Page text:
It has been a little more than two weeks since the world’s second largest cryptocurrency Ethereum [ETH] went through a landmark alteration. ETH managed to switch from the energy intensive proof-of-work (PoW) consensus model to the eco-friendly proof-of-stake (PoS) model, in what came to be known as the Merge
In simple words, this Merge effectively rendered all ETH mining obsolete, and ushered in the era of ETH staking. This worked out out in the interest of the network by making it more secure and sustainable.
A little about ETH staking
Ethereum staking is basically becoming a validator for the network. This however, comes at a price, a steep one at that. A deposit of 32 ETH or roughly $41,000 is required to become a validator. This prerequisite thins out a herd of possible stakers.
According to Ethereum’s website,
“As a validator you’ll be responsible for storing data, processing transactions, and adding new blocks to the blockchain. This will keep Ethereum secure for everyone and earn you new ETH in the process.”
Staking not for everyone?
Those who were involved with mining ETH, felt the heat in the consensus model. Reddit Community members on the official Ethereum subreddit, consisting of more than 1.5 million builders, pointed out the shortcomings of the Merge.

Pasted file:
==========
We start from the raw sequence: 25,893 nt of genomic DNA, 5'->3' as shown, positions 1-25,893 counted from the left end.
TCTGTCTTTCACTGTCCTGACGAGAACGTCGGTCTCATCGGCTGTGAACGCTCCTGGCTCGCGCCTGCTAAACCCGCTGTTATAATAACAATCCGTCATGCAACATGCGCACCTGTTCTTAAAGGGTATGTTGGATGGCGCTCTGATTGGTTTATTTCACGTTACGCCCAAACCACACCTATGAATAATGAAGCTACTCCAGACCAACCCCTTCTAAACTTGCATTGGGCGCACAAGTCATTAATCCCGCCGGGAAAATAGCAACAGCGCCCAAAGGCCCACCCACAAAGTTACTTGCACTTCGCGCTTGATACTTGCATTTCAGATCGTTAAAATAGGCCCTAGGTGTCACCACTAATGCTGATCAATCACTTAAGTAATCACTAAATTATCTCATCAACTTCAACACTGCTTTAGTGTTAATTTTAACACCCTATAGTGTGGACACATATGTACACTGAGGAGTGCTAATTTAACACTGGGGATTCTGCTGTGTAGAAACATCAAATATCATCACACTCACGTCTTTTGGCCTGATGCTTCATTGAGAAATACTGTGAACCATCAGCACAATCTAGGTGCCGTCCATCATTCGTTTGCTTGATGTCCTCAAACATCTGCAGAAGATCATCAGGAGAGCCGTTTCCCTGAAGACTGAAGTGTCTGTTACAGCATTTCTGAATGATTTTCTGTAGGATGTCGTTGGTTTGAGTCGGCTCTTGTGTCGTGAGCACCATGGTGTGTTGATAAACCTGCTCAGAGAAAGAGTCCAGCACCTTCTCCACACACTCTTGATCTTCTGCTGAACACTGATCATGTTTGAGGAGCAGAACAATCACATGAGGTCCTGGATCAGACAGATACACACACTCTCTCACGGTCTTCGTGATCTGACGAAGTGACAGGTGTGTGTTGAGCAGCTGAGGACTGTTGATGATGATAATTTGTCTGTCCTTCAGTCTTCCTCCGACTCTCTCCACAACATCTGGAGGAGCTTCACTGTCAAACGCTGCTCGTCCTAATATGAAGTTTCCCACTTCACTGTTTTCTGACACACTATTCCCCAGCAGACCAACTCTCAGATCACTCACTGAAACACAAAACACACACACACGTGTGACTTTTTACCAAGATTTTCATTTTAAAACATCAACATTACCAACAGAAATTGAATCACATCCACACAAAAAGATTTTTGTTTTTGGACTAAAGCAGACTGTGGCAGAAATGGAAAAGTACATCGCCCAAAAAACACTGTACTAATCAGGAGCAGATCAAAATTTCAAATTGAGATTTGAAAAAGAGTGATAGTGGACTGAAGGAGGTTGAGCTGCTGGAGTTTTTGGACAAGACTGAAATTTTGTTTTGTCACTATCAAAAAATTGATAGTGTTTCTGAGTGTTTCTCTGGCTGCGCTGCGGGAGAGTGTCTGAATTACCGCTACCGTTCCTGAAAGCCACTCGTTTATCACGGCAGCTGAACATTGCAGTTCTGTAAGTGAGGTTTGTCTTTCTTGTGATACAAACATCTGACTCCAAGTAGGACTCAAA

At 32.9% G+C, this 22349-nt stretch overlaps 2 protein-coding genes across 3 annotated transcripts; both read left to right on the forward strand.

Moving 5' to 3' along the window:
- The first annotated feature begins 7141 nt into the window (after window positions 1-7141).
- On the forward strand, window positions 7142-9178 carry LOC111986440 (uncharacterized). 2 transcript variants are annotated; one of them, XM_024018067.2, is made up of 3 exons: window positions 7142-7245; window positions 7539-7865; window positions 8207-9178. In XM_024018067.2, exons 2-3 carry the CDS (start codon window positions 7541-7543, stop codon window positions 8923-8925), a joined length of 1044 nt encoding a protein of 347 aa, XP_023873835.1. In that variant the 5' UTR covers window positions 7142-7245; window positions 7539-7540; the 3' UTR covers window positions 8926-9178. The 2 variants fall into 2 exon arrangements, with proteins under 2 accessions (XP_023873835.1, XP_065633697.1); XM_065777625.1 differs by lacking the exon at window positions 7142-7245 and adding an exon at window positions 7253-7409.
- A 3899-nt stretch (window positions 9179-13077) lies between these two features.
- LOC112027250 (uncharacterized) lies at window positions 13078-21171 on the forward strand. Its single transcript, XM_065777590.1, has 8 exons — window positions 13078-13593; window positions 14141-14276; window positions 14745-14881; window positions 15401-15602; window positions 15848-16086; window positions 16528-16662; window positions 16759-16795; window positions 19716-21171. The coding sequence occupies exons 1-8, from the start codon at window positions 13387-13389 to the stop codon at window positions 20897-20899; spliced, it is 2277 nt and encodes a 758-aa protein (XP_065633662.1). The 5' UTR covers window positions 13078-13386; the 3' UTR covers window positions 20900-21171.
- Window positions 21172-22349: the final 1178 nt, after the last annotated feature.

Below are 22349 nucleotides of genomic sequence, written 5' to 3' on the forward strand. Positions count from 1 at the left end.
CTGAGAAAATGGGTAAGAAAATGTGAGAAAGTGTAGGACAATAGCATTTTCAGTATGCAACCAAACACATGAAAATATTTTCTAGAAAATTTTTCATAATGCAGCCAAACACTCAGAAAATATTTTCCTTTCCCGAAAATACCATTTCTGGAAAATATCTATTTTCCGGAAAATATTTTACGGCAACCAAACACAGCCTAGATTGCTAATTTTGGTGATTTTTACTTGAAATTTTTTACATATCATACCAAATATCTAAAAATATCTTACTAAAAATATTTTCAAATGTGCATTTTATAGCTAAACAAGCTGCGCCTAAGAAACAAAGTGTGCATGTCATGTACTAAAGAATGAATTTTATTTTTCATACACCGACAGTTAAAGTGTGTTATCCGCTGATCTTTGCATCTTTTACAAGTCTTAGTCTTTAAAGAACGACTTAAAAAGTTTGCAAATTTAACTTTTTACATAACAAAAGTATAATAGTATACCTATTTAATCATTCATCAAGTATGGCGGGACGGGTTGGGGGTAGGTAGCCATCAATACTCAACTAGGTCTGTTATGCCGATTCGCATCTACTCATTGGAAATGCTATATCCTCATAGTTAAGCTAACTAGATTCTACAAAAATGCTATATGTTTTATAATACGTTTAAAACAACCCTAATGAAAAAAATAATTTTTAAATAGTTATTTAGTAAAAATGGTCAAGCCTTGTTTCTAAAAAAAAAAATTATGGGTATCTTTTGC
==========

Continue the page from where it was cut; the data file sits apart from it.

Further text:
One member pointed out to the hard work that goes behind the set-up for staking, admitting that the new staking version “is not for everyone yet”.
Bandwidth consumption was another issue that was brought up in this discussion. Validators from the United States pointed out that the bandwidth usage had gone up thanks to Ethereum staking setups. Furthermore, some subreddit users also stated that the increased spending on bandwidth was eating into the profit made from staking.
Most community members agreed with the fact that it would require a tech savvy person to get started with staking ETH. Users were quick to compare staking to mining, which was comparatively simpler given that a software does all the hard work if the right equipment is available.
Additionally, some subreddit users did encourage all those who found the staking model too difficult, to hold out for more user-friendly ways to participate in the staking process.
Looking at the future
The aforementioned issues could cause a bunch of validators to move towards the hard-forked version of ETH, ETHW. Furthermore, a number of exchanges including Binance have extended their support to ETHW. These exchanges have also rolled out ETHW centric mining pools, making validator migration a very real possibility.
Furthermore, as per data from on-chain analytics platform Santiment development activity on the Ethereum network has gone down after 15 September. Could this be a sign of individuals losing interest in the blockchain? Only time will tell.